How to Buy Purslane Seed


Gardeners that once plucked purslane plants from their garden as a weed are now beginning to add this nutritious power food to their plots. Purslane has been found to have the highest levels of omega-3 fatty acids than any other plant. Purslane also is a great source of vitamin A, C, E and beta carotene. It even outdoes spinach when it comes to nutrition. The best part for gardeners is that purslane is a hearty and resistant plant to grow, and thus more likely to produce a strong harvest. Purslane can be found in the wild, however, if you plant your own seeds, the plants can reach four times the size of a wild plant.

Step 1

Decide whether you prefer to grow green purslane or golden purslane. Green purslane is similar to the purslane found in the wild, but grows larger in size. Golden purslane is also similar to green purslane in size, shape and appearance, but the leaves have a golden hue and taste more tender.

Step 2

Check your local plant nursery to see if they have purslane seeds available. Many nurseries carry purslane seeds now because the popularity of the plant for herb and vegetable gardens has grown. Not all nurseries, however, have caught on to the trend.

Step 3

Go to your local farmer's market and see if seeds are available. Many farmers sell seeds or seedlings in the early spring. Native species are also becoming more popular with farmers in gardening.

Step 4

Check your local health food store or food cooperative if you can't find seeds from a local farmer. Purslane is becoming more popular as a power food because of its antioxidant properties and high omega-3 fatty acid content. Most health food stores carry seeds and might carry purslane.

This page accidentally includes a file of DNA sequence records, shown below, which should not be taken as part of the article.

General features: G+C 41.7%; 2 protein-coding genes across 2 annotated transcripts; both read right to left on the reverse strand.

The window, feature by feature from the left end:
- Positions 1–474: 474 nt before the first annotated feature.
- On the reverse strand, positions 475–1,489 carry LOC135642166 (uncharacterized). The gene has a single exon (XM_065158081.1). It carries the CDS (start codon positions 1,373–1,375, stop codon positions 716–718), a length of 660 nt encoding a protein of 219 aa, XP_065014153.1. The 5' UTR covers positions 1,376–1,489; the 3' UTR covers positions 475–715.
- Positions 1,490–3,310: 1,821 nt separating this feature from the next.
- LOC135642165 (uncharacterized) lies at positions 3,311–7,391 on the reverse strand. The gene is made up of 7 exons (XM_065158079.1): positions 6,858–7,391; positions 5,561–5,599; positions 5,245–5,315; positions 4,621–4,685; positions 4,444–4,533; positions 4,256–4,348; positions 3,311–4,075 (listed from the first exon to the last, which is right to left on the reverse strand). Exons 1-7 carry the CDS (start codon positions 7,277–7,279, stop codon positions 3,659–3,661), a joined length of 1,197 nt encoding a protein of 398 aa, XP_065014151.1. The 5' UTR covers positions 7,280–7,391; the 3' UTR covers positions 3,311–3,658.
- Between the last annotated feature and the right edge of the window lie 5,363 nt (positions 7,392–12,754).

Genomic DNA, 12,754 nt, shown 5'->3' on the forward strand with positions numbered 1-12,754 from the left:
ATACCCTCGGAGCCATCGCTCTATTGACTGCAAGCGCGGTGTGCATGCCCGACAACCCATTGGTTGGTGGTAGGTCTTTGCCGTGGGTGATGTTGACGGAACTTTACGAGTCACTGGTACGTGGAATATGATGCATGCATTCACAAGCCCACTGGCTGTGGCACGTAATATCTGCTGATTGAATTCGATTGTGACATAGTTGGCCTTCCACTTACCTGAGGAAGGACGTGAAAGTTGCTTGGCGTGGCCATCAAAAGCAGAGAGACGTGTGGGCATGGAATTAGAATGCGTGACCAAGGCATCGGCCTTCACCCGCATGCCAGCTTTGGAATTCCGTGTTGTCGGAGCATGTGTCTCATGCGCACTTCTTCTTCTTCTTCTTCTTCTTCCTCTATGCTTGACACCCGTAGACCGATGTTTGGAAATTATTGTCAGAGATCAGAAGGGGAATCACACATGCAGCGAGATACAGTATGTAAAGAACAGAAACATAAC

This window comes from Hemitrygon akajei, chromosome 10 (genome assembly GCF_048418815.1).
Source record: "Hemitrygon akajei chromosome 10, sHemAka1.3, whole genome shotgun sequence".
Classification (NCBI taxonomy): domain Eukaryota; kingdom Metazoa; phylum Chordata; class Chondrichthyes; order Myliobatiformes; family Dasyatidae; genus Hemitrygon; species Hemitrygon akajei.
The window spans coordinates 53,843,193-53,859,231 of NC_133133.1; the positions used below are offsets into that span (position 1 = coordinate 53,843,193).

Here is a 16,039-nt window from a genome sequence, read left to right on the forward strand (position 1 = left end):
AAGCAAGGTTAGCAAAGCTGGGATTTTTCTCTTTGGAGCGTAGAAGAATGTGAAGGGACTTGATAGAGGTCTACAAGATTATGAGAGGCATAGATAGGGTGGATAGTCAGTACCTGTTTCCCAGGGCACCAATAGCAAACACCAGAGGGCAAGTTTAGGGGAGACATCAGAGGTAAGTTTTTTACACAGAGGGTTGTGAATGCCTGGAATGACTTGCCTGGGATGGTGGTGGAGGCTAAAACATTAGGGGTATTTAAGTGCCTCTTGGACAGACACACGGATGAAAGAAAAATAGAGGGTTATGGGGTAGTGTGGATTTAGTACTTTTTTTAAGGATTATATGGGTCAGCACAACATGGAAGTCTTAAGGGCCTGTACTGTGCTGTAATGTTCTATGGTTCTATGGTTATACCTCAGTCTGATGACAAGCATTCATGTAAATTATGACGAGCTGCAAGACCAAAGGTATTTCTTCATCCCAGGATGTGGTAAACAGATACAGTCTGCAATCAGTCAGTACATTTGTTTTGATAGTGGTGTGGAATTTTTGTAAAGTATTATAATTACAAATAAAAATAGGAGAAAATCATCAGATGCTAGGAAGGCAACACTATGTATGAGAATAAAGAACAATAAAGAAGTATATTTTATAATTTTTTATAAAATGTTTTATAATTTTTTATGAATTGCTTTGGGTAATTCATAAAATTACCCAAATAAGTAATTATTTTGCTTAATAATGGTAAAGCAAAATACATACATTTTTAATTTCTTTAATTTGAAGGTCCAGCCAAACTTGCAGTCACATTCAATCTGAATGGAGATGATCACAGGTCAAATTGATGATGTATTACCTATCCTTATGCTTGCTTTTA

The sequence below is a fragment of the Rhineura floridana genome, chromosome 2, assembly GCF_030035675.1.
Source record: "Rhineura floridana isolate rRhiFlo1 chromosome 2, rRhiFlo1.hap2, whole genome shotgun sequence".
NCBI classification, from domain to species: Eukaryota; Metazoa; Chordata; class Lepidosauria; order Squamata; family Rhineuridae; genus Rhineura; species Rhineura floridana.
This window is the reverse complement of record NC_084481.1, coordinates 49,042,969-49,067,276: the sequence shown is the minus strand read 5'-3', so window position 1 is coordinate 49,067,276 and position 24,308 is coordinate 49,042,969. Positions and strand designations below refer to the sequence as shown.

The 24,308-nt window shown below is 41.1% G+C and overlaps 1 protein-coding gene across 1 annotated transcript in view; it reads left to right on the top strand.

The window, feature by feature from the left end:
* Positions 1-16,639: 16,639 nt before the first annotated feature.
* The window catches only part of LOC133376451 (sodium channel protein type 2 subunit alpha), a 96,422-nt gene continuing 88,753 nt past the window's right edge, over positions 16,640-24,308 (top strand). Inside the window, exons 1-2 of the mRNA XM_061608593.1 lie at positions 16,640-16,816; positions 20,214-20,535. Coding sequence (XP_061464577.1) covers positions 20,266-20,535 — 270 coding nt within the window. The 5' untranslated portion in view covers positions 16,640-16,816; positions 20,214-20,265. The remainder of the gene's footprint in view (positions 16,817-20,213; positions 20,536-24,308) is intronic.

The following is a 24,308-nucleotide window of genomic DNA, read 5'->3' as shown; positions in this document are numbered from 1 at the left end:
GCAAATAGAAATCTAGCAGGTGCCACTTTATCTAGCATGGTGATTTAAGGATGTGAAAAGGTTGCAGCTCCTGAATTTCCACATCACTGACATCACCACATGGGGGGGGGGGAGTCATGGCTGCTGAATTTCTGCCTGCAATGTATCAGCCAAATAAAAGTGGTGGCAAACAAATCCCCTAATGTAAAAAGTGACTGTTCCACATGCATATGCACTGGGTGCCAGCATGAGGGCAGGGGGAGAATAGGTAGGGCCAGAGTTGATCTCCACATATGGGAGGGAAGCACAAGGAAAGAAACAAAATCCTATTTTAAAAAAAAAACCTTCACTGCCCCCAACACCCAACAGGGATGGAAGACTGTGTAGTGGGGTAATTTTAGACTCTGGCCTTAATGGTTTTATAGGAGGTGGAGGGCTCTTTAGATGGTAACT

Step 5

Buy your seeds online if you are unable to find them locally. Purchase organic golden purslane seeds from companies such as Seeds of Change at or High Mowing Seed at Buy green purslane seeds at companies such as Territorial Seeds at or Sand Mountain Herbs at


  • University of Connecticut: Purslane A Power Food of the Future
  • Journal of the American College of Nutrition: Common Purslane A Source of Omega-3 Fatty Acids and Antioxidants
  • High Mowing Seeds: Organic Golden Purslane

Who Can Help

  • Seeds of Change: Organic Golden Purslane
  • Territorial Seed Company: Green Purslane
  • Sand Mountain Herbs: Green Leaf Purslane
Keywords: growing wild plants, edible weeds, edible wild plants

About this Author

Based in Ann Arbor, Michigan, Robin Coe has reported on a variety of subjects for over 15 years. Coe is the former publisher of the politics and art magazine Flesh from Ashes. She has worked to protect water and air quality. Coe holds a Bachelor of Science in journalism with a double-major in international politics from Bowling Green State University.